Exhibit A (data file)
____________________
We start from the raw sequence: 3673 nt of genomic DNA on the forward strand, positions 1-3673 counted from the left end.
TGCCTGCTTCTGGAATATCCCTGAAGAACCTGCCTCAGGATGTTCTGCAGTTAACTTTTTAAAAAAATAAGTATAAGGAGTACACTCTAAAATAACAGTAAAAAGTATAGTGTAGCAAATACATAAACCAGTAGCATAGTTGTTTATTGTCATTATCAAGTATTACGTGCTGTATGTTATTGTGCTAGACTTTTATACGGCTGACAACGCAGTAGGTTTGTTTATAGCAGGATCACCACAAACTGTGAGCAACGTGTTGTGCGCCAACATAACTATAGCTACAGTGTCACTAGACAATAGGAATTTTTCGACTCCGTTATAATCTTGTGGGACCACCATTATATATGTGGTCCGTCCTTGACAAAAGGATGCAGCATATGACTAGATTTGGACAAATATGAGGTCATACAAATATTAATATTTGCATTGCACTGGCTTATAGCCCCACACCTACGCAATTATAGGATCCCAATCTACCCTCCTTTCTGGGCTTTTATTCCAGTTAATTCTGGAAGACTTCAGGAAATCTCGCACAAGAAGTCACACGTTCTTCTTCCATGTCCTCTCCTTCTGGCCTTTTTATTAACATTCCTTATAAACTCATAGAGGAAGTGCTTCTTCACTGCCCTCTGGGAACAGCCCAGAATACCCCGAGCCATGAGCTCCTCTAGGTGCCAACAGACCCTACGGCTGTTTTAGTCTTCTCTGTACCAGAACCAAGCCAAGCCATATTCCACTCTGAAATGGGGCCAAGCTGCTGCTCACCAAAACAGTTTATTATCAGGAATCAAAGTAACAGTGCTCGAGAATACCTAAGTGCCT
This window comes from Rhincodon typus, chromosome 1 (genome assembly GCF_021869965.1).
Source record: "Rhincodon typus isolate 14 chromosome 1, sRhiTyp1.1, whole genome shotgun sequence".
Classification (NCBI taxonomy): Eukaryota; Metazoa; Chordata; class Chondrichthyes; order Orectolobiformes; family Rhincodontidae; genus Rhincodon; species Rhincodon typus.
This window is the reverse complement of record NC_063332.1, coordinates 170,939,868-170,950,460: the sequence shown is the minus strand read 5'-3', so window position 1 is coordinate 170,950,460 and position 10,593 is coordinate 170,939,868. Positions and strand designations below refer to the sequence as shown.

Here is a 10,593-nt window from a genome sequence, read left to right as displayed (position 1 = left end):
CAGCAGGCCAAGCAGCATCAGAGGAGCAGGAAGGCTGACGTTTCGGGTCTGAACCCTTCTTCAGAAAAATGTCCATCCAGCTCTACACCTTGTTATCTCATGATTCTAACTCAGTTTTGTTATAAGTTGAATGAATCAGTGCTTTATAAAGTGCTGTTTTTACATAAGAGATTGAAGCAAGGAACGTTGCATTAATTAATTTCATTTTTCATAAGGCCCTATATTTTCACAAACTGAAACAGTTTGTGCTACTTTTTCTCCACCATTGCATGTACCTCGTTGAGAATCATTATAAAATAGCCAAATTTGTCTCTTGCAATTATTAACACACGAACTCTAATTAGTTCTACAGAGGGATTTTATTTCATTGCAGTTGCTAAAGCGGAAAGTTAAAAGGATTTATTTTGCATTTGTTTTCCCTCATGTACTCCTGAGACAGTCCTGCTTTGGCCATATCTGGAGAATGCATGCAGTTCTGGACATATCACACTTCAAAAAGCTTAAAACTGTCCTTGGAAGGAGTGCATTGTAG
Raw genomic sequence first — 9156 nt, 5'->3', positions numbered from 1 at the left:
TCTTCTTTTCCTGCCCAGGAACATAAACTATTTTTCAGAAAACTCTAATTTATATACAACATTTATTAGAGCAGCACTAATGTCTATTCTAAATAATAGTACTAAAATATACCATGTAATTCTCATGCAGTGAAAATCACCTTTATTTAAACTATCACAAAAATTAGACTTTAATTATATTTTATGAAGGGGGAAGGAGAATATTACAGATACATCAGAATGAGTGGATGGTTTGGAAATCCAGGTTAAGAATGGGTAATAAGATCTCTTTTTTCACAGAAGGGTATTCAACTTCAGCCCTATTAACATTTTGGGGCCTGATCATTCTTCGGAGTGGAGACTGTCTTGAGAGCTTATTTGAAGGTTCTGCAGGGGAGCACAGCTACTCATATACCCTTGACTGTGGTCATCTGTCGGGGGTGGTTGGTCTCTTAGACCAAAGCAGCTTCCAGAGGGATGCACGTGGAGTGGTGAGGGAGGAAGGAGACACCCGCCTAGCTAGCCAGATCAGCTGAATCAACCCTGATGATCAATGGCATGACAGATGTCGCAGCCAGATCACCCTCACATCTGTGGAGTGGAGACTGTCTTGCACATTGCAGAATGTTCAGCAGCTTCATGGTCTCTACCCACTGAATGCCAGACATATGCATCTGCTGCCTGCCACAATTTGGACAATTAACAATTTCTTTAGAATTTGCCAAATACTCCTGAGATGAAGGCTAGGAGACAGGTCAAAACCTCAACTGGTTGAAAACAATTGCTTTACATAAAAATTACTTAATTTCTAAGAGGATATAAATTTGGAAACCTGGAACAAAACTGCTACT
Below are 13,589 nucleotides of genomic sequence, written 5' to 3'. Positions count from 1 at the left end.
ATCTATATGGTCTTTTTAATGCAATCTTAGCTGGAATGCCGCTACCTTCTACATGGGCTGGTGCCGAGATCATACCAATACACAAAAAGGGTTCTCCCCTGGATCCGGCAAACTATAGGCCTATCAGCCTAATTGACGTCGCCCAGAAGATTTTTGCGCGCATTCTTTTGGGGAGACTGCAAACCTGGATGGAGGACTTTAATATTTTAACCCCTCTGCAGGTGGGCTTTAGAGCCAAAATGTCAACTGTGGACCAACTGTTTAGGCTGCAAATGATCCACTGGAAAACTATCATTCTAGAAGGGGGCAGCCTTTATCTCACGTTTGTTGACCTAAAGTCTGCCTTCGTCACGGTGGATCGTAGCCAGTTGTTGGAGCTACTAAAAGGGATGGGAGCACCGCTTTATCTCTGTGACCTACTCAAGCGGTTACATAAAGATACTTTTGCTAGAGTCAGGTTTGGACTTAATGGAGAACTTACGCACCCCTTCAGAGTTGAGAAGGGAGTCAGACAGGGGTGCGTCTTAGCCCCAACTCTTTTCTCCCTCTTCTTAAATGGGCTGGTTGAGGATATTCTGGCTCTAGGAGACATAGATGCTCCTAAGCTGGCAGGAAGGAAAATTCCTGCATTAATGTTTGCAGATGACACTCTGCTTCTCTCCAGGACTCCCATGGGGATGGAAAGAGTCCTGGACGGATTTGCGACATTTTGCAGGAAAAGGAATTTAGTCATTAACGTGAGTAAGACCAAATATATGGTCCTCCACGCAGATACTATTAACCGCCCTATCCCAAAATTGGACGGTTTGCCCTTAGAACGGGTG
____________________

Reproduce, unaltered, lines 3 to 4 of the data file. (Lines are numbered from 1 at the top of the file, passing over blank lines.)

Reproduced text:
This window comes from Rhincodon typus, chromosome 1 (genome assembly GCF_021869965.1).
Source record: "Rhincodon typus isolate 14 chromosome 1, sRhiTyp1.1, whole genome shotgun sequence".